Tuesday, November 12, 2013


We got today the following email from Rong Chen, Shanghai Jiao Tong University:

Hi, GraphLab Experts,

I'm from IPADS group, Shanghai Jiao Tong University, China. This email is aimed at a first time disclosure of project PowerLyra, which is a new hybrid graph analytics engine based on GraphLab 2.2 (PowerGraph).

As you can see, natural graphs with skewed distribution raise unique challenges to graph computation and partitioning. Existing graph analytics frameworks usually use a “one size fits all” design that uniformly processes all vertices and result in suboptimal performance for natural graphs, which either suffer from notable load imbalance and high contention for high-degree vertices (e.g., Pregel and GraphLab), or incur high communication cost among vertices even for low-degree vertices (e.g., PowerGraph).

We argued that skewed distribution in natural graphs also calls for differentiated processing of high-degree and low-degree vertices. We then developed PowerLyra, a new graph analytics engine that embraces the best of both worlds of existing frameworks, by dynamically applying different computation and partition strategies for different vertices. PowerLyra uses Pregel/GraphLab like computation models for process low-degree vertices to minimize computation, communication and synchronization overhead, and uses PowerGraph-like computation model for process high-degree vertices to reduce load imbalance and contention. To seamless support all PowerLyra application, PowerLyra further introduces an adaptive unidirectional graph communication.

PowerLyra additionally proposes a new hybrid graph cut algorithm that embraces the best of both worlds in edge-cut and vertex-cut, which adopts edge-cut for low-degree vertices and vertex-cut for high-degree vertices. Theoretical analysis  shows that the expected replication factor of random hybrid-cut is always better than both random vertex-cut and edge-cut. For skewed power-law graph, empirical validation shows that random hybrid-cut also decreases the replication factor of current default heuristic vertex-cut (Grid) from 5.76X to 3.59X and from 18.54X to 6.76X for constant 2.2 and 1.8 of synthetic graph respectively. We also develop a new distributed greedy heuristic hybrid-cut algorithm, namely Ginger, inspired by Fennel (a greedy streaming edge-cut algorithm for a single machine). Compared to Gird vertex-cut, Ginger can reduce the replication factor by up to 2.92X (from 2.03X) and 3.11X (from 1.26X) for synthetic and real-world graphs accordingly.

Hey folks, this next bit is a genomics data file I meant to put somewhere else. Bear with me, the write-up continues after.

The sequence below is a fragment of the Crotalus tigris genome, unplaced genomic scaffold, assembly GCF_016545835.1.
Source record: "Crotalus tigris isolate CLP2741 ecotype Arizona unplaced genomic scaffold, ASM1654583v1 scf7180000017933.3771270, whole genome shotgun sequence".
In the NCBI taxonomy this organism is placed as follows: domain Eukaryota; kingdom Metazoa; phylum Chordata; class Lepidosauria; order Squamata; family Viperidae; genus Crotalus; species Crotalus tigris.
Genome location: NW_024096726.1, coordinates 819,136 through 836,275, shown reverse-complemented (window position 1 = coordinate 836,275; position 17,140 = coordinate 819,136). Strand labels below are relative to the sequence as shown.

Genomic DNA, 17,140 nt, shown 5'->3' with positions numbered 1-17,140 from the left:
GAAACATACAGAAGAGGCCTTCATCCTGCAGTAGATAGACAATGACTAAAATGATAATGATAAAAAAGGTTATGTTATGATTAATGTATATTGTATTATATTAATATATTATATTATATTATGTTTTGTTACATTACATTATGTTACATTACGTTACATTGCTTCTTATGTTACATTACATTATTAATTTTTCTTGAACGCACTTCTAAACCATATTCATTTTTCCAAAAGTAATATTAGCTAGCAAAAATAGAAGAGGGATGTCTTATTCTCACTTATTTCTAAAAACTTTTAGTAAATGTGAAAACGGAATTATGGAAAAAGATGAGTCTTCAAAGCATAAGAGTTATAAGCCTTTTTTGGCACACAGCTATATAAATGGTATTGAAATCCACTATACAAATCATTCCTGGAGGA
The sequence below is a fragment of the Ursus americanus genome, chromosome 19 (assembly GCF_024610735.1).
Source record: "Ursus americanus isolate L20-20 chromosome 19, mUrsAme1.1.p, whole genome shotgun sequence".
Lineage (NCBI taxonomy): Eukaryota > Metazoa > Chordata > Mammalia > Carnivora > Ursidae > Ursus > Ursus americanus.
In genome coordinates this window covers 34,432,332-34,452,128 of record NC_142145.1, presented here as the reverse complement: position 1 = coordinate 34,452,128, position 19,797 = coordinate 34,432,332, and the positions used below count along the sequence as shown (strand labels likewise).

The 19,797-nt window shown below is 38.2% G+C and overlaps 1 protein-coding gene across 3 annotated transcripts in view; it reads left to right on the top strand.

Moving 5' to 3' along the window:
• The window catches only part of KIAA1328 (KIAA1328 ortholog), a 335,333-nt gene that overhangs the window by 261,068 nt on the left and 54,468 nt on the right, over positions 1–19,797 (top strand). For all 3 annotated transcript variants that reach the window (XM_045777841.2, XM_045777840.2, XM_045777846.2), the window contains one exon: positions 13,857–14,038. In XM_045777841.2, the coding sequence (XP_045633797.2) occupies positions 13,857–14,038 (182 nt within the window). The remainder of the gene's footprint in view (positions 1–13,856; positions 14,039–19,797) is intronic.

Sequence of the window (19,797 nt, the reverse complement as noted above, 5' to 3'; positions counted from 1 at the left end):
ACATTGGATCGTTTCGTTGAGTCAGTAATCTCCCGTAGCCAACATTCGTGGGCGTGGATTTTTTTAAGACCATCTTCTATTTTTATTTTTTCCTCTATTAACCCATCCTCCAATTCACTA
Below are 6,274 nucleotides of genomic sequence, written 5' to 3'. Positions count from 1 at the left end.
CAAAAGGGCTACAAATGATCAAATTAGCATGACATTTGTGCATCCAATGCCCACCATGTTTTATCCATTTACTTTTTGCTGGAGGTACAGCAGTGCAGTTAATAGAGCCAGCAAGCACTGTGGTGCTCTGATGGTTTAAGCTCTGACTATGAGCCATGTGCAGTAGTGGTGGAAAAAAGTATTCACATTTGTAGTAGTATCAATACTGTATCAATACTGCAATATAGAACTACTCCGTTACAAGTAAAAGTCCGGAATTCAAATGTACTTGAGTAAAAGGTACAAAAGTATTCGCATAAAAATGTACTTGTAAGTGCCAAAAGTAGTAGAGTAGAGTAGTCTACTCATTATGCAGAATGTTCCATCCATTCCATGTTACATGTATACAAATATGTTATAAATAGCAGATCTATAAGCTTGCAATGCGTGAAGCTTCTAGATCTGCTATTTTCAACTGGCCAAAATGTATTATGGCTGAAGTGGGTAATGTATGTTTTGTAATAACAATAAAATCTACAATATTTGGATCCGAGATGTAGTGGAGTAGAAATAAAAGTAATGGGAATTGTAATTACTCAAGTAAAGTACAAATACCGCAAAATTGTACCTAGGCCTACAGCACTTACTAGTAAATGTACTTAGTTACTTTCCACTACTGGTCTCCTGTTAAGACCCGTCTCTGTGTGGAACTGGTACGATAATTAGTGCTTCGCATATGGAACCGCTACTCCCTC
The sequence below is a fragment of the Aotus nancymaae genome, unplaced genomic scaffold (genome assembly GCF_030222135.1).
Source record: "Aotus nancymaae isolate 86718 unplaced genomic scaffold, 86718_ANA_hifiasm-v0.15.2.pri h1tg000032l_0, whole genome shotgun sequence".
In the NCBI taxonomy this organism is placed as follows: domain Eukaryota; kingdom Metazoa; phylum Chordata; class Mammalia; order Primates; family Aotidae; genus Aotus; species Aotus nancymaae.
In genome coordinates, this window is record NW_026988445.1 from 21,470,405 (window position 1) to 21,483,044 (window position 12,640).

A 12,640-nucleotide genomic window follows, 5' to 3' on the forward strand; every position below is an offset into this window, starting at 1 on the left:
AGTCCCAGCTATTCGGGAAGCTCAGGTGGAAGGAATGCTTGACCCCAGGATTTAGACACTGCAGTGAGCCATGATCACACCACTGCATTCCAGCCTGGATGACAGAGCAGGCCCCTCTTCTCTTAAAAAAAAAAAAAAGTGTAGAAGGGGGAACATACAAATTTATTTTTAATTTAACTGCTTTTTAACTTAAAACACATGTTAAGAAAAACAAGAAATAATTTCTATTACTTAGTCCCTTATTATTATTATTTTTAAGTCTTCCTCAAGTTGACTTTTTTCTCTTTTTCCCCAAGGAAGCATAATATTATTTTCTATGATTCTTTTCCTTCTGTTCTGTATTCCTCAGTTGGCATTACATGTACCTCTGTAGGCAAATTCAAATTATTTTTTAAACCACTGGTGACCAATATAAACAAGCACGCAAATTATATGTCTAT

Finally, PowerLyra adopts locality-conscious data layout optimization in graph ingress phase to mitigate poor locality during vertex communication. we argue that a small increase of graph ingress time (less than 10% for power-law graph and 5% for real-world graph) is more worthwhile for an often larger speedup in execution time (usually more than 10% speedup, specially 21% for Twitter follow graph).

Right now, PowerLyra is implemented as an execution engine and graph partitions of GraphLab, and can seamlessly support all GraphLab applications. A detail evaluation on 48-node cluster using three different graph algorithms (PageRank, Approximate Diameter and Connected Components) show that PowerLyra outperforms current synchronous engine with Grid partition of PowerGraph (Jul. 8, 2013. commit:fc3d6c6) by up to 5.53X (from 1.97X) and 3.26X (from 1.49X) for real-world (Twitter, UK-2005, Wiki, LiveJournal and WebGoogle) and synthetic (10-million vertex power-law graph ranging from 1.8 to 2.2) graphs accordingly, due to significantly reduced replication factor, less communication cost and improved load balance.

The latest release has ported to GraphLab 2.2 (Oct. 22, 2013. commit:e8022e6), which aims to provide best compatibility with minimum changes to framework (Perhaps, only add a "type" field to vertex_record.). But this version has no locality-conscious graph layout optimisation now. You can check out the branch from IPADS's gitlab server: git clone http://ipads.se.sjtu.edu.cn:1312/opensource/powerlyra.git

I did not have time to try it out yet, but it definitely looks like an interesting research direction. 

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